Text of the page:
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Civil Commitment

What are the legal procedures for getting a person “committed” against his will?  Get a legal expert’s take on the law of involuntary civil commitment and the related concept of guardianship.

By
Adam Freedman
December 12, 2011

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Today’s topic: Civil Commitment 

And now, your daily dose of legalese:  This article does not create an attorney-client relationship with any reader.  In other words, although I am a lawyer, I’m not your lawyer.  In fact, we barely know each other. If you need personalized legal advice, contact an attorney in your community.

What is Involuntary Civil Commitment?

This is the first of a two-part article dealing with involuntary civil commitment.  Legal Lad addressed this topic a few years ago, but given the importance of this topic, I think it’s worth taking a fresh look.  In today’s article, I’ll discuss what family members can do if they want to have someone committed for their own good.  In the next article, I address how a person can resist such committal.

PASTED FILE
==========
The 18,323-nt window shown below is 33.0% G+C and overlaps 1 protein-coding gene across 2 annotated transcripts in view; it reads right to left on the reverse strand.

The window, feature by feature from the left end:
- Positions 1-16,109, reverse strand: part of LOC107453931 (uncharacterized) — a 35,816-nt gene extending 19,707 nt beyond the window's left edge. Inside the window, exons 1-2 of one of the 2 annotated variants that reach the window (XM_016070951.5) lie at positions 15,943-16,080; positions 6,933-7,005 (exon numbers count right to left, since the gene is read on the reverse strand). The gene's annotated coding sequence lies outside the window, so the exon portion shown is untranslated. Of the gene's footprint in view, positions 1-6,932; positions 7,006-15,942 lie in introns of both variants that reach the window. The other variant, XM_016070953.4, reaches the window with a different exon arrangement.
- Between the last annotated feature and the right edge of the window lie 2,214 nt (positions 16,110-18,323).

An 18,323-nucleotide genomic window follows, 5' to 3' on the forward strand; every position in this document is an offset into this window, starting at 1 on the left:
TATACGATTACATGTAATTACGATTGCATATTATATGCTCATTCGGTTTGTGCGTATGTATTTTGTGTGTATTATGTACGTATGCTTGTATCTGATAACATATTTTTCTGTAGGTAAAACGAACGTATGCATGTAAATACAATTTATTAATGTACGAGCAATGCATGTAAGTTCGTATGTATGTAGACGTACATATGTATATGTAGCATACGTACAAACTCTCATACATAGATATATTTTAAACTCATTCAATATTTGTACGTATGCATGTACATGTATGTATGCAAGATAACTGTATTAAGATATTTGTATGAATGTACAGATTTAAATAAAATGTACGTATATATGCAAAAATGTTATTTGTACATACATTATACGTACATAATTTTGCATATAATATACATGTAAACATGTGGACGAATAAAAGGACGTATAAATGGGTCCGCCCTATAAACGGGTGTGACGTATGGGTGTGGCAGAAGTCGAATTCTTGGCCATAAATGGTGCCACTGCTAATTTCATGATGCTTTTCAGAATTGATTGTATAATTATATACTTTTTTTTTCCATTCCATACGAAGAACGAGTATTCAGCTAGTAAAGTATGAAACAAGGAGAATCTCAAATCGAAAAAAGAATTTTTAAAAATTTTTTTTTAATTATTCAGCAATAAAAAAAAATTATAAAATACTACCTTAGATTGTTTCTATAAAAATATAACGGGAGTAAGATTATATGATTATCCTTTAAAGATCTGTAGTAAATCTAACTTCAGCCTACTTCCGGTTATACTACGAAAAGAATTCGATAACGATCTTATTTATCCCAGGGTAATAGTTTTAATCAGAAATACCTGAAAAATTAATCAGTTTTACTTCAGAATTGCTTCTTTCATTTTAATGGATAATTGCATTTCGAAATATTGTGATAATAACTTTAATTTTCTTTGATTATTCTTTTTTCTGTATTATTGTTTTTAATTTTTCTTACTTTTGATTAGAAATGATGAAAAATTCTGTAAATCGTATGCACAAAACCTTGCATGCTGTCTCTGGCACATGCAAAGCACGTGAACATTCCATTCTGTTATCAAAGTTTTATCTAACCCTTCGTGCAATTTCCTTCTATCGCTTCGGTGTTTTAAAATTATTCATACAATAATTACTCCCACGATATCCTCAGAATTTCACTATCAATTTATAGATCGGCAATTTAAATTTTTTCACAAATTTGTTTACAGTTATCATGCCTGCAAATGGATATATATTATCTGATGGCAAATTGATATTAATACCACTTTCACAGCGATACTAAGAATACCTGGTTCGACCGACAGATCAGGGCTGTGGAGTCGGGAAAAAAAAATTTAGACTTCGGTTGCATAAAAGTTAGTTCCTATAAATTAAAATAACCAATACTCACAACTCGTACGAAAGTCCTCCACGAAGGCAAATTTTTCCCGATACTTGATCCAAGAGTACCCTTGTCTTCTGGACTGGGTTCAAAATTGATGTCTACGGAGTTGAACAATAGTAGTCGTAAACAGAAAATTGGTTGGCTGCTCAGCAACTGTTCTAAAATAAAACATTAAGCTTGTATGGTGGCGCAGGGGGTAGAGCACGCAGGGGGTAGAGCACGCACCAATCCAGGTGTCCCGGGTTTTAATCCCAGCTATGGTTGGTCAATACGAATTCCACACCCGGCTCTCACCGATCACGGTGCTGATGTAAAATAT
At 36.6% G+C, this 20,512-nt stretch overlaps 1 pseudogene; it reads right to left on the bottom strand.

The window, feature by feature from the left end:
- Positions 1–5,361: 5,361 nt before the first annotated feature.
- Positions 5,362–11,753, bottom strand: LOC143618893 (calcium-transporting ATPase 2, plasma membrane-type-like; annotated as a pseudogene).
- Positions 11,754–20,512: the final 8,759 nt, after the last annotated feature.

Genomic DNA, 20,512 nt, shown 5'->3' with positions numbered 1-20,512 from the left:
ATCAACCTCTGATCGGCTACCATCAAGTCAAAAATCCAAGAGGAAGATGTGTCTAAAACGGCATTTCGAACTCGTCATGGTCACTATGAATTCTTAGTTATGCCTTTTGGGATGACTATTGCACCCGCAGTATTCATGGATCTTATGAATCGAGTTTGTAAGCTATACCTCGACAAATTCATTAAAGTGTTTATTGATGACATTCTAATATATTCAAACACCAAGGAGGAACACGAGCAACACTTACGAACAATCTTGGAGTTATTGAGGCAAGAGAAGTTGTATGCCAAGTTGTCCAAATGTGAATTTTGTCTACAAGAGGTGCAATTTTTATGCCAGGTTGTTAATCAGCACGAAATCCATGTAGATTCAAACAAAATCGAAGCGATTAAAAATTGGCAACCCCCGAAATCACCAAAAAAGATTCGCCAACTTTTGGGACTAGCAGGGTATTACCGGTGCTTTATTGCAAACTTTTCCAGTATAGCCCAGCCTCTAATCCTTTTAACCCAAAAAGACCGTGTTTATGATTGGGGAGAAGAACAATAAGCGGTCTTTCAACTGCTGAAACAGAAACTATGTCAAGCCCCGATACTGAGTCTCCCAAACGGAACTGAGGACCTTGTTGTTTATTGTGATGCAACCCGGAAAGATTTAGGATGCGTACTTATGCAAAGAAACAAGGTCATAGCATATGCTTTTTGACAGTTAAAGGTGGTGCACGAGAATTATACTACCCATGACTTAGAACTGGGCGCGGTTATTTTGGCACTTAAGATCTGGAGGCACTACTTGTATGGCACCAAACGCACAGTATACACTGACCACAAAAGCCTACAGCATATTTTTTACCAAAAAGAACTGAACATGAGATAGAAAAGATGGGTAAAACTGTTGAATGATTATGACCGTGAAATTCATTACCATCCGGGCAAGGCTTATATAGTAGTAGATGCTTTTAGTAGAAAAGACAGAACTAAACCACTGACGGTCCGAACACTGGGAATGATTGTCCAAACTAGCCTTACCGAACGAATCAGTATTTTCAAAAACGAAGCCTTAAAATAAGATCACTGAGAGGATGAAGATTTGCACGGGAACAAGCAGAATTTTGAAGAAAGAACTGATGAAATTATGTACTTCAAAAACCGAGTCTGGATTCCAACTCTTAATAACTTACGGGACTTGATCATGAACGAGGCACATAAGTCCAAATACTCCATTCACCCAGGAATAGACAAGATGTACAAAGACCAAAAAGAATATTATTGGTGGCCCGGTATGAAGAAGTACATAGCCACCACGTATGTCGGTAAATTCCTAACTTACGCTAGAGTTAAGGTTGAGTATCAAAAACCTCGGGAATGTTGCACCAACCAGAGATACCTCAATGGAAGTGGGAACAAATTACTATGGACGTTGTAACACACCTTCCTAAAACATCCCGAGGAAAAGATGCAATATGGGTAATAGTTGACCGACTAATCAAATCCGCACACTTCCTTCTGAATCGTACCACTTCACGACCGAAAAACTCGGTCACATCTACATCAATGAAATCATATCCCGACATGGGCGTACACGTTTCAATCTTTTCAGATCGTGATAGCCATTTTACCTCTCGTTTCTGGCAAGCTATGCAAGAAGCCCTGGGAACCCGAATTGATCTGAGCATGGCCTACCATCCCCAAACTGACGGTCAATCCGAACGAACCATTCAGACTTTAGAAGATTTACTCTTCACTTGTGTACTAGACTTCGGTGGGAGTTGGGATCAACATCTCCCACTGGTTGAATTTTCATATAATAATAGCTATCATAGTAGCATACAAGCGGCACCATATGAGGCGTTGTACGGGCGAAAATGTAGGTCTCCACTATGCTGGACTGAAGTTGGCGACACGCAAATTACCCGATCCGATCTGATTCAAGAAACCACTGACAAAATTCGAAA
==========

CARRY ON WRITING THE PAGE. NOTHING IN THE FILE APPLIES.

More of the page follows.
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The Legal Standard for Civil Commitment

The good news – I think – is that it is not easy to force a person into an institution against his or her will.  Gone are the days when family members could casually decide that it was time for the proverbial “crazy aunt in the attic” to be shipped off to Happy Acres.  In order to prove a case of “involuntary commitment,” or, as it is also called “civil commitment,” a family member will usually have to convince a court that the person is either:

  1. A danger to himself; or

  2. A danger to others; or

  3. Unable to take decent care of himself.

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